An exhaustive evaluation of water resources is a prerequisite for evidence-informed planning and implementing sustainable management strategies. However, the lack of sufficient information on water supply and consumption, alongside the technical limitations on comprehensive accounting for inter-relations and interactions between the subsystems, has resulted in decisions with often long-lasting outcomes and undesirable consequences. Water accounting is a tool for systematic acquisition, analysis, and reporting of water-related information to fill the existing knowledge gap on water flows and fluxes. In this study, Water Accounting Plus (WA+) framework is applied to the western region of Lake Urmia, a dying hyper-saline lake, to assess water use and crop water productivity (CWP) from 2010 to 2016. Remotely sensed information along with a distributed hydrological model (SPHY) is used to fill the information gap on water resources and inform effective policy actions. Our analysis reveals that the agricultural sector is neither productive nor efficient while there is a considerable scope to ameliorate water productivity and beneficial water use by adopting proper water management practices. Average CWP values for wheat, sugarbeet, vineyard, and apple vary between 0.38 and 0.55, 5.1–5.6, 1.5–1.7 and 1.9–2.3 (kg/m3), respectively while storage changes show consistent depletion, especially during dry year, up to 117 MCM. The results indicate that a 40% reduction in blue water use is achievable to supply additional water to revive Lake Urmia. This study highlights the importance of water accounting and information flow for decision-makers, practitioners, and farming communities to define practical targets and enhance productivity in water-scarce regions.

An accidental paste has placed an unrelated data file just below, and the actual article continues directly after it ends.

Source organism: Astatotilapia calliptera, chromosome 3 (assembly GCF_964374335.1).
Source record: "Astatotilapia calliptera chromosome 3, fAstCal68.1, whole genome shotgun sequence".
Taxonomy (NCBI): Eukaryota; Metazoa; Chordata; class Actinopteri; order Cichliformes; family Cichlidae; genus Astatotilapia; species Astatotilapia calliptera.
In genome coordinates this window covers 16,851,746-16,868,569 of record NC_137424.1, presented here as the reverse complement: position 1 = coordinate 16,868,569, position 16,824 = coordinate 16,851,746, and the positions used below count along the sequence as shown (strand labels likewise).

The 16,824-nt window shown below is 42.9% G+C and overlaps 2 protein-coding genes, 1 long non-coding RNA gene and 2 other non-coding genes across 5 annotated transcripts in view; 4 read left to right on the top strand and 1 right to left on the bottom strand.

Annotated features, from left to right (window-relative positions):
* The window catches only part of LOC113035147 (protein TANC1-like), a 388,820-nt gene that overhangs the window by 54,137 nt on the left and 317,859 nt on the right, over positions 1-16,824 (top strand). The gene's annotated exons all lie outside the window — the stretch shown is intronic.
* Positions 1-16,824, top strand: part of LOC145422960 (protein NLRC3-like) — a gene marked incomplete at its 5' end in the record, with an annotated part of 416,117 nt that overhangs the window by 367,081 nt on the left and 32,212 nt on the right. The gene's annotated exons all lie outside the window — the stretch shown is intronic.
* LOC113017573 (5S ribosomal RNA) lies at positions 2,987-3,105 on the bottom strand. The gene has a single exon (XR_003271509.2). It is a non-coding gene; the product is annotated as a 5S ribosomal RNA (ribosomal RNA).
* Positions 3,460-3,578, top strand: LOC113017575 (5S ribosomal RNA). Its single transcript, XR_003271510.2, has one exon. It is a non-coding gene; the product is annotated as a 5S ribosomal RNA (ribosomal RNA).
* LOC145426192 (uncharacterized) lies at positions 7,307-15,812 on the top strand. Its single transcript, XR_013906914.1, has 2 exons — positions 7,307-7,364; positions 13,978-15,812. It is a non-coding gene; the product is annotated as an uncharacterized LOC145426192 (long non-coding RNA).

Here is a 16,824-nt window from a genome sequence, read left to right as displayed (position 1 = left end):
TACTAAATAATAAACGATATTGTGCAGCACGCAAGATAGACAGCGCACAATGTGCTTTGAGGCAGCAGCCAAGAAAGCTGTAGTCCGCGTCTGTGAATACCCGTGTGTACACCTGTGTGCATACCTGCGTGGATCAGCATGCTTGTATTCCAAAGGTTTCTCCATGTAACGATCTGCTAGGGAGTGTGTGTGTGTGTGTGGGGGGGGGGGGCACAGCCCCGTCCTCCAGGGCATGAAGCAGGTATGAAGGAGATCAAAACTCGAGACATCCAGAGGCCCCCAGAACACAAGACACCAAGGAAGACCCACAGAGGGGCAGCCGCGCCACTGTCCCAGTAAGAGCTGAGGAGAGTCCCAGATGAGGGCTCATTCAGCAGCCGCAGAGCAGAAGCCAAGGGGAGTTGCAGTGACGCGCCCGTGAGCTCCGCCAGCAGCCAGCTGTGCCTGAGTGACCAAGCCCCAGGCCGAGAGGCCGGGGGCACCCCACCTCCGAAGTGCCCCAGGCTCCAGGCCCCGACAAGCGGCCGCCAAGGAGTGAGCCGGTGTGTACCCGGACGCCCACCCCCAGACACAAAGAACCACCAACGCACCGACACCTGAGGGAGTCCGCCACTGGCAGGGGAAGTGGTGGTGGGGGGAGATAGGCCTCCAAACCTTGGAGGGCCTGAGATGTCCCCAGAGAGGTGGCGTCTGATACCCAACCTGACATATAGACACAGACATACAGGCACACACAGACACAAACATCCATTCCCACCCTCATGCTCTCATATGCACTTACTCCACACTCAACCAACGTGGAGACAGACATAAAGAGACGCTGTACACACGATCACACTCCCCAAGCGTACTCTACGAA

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- Crop water productivity
- Lake Urmia
- Remote sensing
- Sustainable management
- Water accounting plus